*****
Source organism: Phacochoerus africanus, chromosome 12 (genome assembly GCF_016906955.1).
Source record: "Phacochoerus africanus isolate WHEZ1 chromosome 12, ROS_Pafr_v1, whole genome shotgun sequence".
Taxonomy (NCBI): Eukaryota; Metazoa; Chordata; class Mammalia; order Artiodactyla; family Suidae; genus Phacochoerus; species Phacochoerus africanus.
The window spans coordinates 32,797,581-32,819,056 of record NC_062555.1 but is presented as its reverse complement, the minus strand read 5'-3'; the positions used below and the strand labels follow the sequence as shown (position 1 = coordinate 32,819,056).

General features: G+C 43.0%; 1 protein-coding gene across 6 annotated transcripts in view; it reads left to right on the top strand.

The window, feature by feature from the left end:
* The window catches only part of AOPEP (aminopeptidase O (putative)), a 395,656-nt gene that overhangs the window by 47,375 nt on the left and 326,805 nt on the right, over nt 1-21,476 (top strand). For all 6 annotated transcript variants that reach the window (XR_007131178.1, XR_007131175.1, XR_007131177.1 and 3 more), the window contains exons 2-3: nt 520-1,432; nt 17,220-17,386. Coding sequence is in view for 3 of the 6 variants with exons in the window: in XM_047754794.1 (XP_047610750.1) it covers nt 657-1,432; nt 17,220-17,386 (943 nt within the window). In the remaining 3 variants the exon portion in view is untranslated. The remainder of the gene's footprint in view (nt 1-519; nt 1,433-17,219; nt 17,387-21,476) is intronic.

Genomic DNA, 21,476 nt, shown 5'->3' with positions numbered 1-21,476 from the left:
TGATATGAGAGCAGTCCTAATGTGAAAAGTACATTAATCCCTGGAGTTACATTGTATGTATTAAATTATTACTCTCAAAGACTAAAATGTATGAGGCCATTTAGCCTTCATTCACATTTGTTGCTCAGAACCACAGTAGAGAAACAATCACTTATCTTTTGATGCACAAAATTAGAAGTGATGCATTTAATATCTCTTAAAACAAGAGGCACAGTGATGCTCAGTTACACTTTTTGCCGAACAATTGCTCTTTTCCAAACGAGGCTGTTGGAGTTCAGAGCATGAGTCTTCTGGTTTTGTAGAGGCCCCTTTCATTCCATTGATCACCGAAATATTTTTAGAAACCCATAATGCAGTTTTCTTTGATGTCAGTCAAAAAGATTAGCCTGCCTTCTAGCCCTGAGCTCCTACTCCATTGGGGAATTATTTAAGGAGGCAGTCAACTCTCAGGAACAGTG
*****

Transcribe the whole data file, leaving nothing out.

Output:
Source organism: Phacochoerus africanus, chromosome 12 (genome assembly GCF_016906955.1).
Source record: "Phacochoerus africanus isolate WHEZ1 chromosome 12, ROS_Pafr_v1, whole genome shotgun sequence".
Taxonomy (NCBI): Eukaryota; Metazoa; Chordata; class Mammalia; order Artiodactyla; family Suidae; genus Phacochoerus; species Phacochoerus africanus.
The window spans coordinates 32,797,581-32,819,056 of record NC_062555.1 but is presented as its reverse complement, the minus strand read 5'-3'; the positions used below and the strand labels follow the sequence as shown (position 1 = coordinate 32,819,056).

General features: G+C 43.0%; 1 protein-coding gene across 6 annotated transcripts in view; it reads left to right on the top strand.

The window, feature by feature from the left end:
* The window catches only part of AOPEP (aminopeptidase O (putative)), a 395,656-nt gene that overhangs the window by 47,375 nt on the left and 326,805 nt on the right, over nt 1-21,476 (top strand). For all 6 annotated transcript variants that reach the window (XR_007131178.1, XR_007131175.1, XR_007131177.1 and 3 more), the window contains exons 2-3: nt 520-1,432; nt 17,220-17,386. Coding sequence is in view for 3 of the 6 variants with exons in the window: in XM_047754794.1 (XP_047610750.1) it covers nt 657-1,432; nt 17,220-17,386 (943 nt within the window). In the remaining 3 variants the exon portion in view is untranslated. The remainder of the gene's footprint in view (nt 1-519; nt 1,433-17,219; nt 17,387-21,476) is intronic.

Genomic DNA, 21,476 nt, shown 5'->3' with positions numbered 1-21,476 from the left:
TGATATGAGAGCAGTCCTAATGTGAAAAGTACATTAATCCCTGGAGTTACATTGTATGTATTAAATTATTACTCTCAAAGACTAAAATGTATGAGGCCATTTAGCCTTCATTCACATTTGTTGCTCAGAACCACAGTAGAGAAACAATCACTTATCTTTTGATGCACAAAATTAGAAGTGATGCATTTAATATCTCTTAAAACAAGAGGCACAGTGATGCTCAGTTACACTTTTTGCCGAACAATTGCTCTTTTCCAAACGAGGCTGTTGGAGTTCAGAGCATGAGTCTTCTGGTTTTGTAGAGGCCCCTTTCATTCCATTGATCACCGAAATATTTTTAGAAACCCATAATGCAGTTTTCTTTGATGTCAGTCAAAAAGATTAGCCTGCCTTCTAGCCCTGAGCTCCTACTCCATTGGGGAATTATTTAAGGAGGCAGTCAACTCTCAGGAACAGTG